The northern island of Novaya Zemlya seen from the Barents Sea. Photo: Thomas Nilsen

Arkhangelsk goes ahead with radioactive waste plans for Novaya Zemlya

Regional Committee believes a disposal site far away from populated areas is best option for Northwest-Russia.
November 20, 2015

Construction of radioactive waste storage on Novaya Zemlya in the Russian Arctic was debated by the Regional Committee for Industry Politics, Transport, Communications and Ecology in Arkhangelsk on Thursday.

Novaya Zemlya is one of ten different sites in Northwest-Russia that for the last couple of years have been studied with the aim to see which location is best suited, reports the news agency Regnum.

Representatives from Russia’s State Nuclear Corporation, Rosatom, presented preliminary examinations and possible implications a storage site on Novaya Zemlya will bring. The archipelago of Novaya Zemlya belongs to Arkhangelsk Oblast.

The Committee decided to raise the issue for the Arkhangelsk Regional Duma and invite Rosatom representatives to present the prospects before a final decision is taken.

Already in Soviet times, Novaya Zemlya was highlighted as a suitable site for storage of radioactive waste. Since then, questions have been asked about what could happen to a underground storage site as the permafrost starts to melt due to climate changes.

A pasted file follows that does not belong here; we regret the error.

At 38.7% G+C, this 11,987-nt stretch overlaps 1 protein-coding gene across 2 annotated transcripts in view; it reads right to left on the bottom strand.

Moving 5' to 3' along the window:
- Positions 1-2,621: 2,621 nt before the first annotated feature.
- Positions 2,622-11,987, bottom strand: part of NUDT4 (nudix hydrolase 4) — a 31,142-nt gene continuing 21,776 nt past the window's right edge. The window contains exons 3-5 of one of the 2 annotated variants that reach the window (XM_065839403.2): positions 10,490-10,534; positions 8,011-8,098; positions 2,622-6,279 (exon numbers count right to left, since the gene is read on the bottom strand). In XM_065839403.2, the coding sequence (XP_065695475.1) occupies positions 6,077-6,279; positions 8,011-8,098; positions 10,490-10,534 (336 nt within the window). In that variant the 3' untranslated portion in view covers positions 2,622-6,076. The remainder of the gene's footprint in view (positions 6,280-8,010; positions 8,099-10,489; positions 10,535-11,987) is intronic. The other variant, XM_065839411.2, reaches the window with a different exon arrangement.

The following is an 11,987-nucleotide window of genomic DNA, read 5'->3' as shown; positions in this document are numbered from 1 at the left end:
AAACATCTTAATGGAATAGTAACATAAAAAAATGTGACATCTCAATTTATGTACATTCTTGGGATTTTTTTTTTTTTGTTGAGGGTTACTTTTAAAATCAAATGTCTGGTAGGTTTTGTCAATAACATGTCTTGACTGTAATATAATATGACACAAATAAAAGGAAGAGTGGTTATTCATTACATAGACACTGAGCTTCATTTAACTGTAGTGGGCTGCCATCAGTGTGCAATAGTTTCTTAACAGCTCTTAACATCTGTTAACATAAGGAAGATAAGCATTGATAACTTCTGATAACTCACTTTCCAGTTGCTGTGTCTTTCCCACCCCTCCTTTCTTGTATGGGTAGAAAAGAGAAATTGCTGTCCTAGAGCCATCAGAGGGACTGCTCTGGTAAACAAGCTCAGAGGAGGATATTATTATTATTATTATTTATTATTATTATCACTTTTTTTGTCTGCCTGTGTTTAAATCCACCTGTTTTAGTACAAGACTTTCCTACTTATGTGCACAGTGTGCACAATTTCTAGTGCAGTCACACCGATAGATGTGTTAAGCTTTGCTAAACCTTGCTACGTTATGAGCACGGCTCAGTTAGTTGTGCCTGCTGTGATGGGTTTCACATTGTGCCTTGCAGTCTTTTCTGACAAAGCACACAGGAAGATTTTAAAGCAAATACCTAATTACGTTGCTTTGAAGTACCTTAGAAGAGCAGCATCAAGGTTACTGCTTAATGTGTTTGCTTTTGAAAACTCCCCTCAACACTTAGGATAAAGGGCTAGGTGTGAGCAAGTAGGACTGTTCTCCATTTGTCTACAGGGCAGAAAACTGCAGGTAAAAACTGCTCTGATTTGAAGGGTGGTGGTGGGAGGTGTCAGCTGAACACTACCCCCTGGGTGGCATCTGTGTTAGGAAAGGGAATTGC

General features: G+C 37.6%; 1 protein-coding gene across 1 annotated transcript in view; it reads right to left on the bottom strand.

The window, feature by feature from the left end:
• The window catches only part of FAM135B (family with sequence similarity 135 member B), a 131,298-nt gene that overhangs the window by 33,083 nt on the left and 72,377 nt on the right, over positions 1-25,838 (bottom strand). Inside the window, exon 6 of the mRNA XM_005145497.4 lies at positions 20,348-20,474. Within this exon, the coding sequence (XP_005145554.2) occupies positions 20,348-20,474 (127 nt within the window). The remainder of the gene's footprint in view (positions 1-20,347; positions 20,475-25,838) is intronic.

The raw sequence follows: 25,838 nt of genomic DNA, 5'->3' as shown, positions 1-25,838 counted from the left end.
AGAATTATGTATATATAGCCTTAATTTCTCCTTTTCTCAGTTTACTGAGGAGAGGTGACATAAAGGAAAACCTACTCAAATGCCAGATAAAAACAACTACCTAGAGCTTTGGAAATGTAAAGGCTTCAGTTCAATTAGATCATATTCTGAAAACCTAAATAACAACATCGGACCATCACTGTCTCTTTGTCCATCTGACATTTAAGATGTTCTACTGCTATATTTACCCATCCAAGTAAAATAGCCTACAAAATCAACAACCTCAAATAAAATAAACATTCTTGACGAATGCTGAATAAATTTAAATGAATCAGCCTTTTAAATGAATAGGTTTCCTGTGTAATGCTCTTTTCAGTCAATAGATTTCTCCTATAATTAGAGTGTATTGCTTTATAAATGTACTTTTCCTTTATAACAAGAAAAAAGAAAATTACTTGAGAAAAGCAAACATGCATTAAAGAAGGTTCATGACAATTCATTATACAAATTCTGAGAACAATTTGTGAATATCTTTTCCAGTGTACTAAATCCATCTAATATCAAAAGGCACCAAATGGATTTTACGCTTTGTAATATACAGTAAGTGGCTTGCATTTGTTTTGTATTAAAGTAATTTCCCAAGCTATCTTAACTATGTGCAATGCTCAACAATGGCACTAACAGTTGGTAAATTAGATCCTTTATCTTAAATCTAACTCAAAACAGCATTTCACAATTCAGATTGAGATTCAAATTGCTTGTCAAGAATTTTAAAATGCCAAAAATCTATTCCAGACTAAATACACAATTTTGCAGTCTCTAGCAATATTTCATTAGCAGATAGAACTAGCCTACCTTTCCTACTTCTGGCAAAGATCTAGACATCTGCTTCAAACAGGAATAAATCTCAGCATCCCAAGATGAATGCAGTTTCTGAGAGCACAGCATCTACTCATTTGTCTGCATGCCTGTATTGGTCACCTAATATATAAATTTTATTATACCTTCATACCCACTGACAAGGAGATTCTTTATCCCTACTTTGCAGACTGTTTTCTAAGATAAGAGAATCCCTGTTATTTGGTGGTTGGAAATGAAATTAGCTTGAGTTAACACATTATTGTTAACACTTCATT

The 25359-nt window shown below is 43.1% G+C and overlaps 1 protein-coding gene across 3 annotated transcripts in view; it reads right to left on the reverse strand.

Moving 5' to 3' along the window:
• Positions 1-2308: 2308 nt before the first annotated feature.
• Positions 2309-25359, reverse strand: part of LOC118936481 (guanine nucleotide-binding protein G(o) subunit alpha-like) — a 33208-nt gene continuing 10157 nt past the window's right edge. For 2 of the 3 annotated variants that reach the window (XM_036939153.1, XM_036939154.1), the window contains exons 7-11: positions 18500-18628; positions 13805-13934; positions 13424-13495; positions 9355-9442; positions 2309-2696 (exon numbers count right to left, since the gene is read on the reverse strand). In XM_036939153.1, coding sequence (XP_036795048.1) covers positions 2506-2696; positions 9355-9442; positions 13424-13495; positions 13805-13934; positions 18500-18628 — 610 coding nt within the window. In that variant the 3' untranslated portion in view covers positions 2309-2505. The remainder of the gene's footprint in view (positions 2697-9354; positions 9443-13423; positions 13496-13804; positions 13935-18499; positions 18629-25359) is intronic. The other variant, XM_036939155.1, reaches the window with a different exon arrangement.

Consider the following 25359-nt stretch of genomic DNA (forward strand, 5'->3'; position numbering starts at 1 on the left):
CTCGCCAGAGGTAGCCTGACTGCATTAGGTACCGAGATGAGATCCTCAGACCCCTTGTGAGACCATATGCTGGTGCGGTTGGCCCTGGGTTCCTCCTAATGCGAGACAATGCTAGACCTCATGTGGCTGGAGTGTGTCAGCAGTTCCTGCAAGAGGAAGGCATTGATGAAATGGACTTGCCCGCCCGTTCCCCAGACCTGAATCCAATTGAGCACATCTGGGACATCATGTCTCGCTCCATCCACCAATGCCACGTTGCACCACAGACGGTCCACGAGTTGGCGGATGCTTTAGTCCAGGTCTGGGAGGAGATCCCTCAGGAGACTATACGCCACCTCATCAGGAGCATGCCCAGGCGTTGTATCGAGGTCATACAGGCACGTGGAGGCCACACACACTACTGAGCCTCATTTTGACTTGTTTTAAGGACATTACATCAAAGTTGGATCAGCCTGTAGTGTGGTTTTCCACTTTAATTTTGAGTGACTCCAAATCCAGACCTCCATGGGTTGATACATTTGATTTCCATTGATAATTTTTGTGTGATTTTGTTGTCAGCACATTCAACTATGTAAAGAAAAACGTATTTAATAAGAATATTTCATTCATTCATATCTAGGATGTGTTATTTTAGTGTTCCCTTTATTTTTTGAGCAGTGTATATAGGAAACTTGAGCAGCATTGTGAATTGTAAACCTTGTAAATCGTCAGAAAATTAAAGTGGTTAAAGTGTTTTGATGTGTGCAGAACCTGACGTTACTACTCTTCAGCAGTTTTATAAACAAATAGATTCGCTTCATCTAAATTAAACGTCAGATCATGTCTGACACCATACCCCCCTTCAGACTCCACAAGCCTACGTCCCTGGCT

Andrey Zolotkov is one of the experts that have followed the discussion about Novaya Zemlya since Soviet times when he was a deputy in Murmansk regional Duma. He has been working as an engineer onboard on of the nuclear icebreaker fleet’s storage vessels for spent nuclear fuel and has been the director of the environmental NGO Bellona Murmansk.

Zolotkov says to the Independent Barents Observer there are arguments for establishing a radioactive waste storage on Novaya Zemlya.

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“The land is already radioactive contaminated as underground nuclear tests took place there. The archipelago is easily accessible via sea transport … and since the territory is in distance from population centers it is suitable,” Andrey Zolotkov argues.

“But, of course, we have to take into account that the site in the near future will become potentially dangerous as a result of climate changes, the melting permafrost.”

Zolotkov, however, concludes that choosing between sites on the mainland in Murmansk- and Arkhangelsk region, Novaya Zemlya is most acceptable as storage site for radioactive waste.

Andrey Zolotkov (left) and Nils Bøhmer. Photo: Thomas Nilsen

In Oslo, Nuclear Physicists Nils Bøhmer with the Bellona Foundation is more worried.

“I am concerned because it is not sure such repository will follow international standards.  In addition, storage on Novaya Zemlya will need many voyages with radioactive waste over the ocean with risk of vessels sinking. That increases the risk of radioactive contamination of the Barents Sea,” Nils Bøhmer says. 

According to Rosatom, a storage site on Novaya Zemlya will not be ready before at least seven years from now.

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